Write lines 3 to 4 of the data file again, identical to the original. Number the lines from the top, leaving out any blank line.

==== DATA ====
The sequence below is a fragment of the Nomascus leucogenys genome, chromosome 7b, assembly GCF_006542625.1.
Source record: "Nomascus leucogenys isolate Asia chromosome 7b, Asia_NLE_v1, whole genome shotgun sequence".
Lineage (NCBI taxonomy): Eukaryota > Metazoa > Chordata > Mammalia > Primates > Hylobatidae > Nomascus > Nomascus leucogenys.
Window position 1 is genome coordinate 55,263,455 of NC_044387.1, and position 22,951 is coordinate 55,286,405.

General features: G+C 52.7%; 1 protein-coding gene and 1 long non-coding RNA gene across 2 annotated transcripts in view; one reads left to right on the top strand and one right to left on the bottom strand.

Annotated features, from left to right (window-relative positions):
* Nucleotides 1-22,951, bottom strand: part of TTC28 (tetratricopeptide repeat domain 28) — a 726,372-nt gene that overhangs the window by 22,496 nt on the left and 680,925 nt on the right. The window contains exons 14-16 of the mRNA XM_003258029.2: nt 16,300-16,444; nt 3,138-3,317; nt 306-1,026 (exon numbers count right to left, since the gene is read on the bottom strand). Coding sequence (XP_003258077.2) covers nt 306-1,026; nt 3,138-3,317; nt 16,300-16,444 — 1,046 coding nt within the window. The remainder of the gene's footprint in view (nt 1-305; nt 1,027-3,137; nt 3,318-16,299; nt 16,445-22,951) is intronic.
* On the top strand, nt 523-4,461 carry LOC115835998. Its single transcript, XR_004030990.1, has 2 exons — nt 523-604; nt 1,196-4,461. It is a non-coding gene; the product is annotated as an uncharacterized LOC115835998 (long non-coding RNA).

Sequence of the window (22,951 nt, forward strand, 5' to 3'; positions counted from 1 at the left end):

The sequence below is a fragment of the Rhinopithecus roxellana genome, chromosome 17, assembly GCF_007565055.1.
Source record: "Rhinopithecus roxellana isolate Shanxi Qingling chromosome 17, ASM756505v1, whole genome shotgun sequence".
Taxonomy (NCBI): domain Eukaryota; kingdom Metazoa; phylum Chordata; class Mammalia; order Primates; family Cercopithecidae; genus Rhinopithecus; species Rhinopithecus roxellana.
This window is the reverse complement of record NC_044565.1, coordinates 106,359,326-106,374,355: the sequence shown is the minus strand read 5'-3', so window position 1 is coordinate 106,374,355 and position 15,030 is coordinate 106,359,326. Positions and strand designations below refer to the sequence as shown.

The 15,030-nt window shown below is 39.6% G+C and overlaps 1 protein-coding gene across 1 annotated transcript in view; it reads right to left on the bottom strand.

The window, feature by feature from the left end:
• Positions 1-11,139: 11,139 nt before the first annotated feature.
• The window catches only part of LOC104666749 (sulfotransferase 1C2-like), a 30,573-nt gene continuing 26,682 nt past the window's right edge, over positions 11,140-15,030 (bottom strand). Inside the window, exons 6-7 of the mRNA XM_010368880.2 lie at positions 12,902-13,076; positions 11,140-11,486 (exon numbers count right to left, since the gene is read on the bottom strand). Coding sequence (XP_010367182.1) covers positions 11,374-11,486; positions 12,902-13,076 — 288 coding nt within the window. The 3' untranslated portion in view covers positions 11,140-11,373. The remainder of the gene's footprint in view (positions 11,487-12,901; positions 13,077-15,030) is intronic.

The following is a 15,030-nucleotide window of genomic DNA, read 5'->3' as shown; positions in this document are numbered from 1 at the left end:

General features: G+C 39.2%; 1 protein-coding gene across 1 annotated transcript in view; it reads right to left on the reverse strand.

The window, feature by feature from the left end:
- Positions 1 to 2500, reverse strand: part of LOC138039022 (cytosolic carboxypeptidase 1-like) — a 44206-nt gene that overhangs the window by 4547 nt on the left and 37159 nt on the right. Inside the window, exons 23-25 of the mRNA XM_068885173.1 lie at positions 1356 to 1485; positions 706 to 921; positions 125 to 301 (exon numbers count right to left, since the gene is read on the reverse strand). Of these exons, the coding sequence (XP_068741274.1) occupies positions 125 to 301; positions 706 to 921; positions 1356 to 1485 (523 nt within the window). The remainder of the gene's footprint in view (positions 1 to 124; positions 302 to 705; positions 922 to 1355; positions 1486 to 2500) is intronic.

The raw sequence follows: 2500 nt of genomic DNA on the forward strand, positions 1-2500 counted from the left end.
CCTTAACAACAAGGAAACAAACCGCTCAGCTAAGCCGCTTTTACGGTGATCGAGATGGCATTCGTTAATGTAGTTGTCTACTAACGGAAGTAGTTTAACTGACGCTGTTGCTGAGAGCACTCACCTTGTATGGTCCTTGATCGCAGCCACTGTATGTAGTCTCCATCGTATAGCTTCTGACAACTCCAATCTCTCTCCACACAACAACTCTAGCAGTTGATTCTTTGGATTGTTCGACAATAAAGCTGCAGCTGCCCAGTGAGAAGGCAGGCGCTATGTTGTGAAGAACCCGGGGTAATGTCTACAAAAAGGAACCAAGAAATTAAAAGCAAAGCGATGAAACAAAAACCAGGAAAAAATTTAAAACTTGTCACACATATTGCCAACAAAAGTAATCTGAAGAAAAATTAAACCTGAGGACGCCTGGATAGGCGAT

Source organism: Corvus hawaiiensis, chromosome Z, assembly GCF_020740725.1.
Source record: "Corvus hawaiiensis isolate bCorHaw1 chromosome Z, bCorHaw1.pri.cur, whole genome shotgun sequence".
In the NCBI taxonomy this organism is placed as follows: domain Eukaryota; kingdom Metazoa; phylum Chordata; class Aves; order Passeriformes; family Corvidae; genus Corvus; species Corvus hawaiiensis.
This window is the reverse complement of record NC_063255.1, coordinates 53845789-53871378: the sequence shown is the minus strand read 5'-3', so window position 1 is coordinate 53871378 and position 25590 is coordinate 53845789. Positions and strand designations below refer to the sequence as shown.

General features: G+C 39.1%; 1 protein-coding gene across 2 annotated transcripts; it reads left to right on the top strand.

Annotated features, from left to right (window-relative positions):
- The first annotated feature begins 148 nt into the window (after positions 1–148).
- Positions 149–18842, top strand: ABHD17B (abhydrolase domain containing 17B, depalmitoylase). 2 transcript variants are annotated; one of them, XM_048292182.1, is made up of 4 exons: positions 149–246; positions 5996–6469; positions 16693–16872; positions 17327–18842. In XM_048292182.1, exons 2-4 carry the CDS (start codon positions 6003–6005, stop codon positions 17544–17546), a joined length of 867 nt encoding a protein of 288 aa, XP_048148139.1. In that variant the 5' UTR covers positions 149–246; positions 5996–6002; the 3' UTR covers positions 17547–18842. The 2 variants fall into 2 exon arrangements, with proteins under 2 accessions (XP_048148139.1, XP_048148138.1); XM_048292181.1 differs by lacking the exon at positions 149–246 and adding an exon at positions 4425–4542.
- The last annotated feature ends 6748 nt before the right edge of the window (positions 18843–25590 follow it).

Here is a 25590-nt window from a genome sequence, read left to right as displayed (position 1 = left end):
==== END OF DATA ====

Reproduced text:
Lineage (NCBI taxonomy): Eukaryota > Metazoa > Chordata > Mammalia > Primates > Hylobatidae > Nomascus > Nomascus leucogenys.
Window position 1 is genome coordinate 55,263,455 of NC_044387.1, and position 22,951 is coordinate 55,286,405.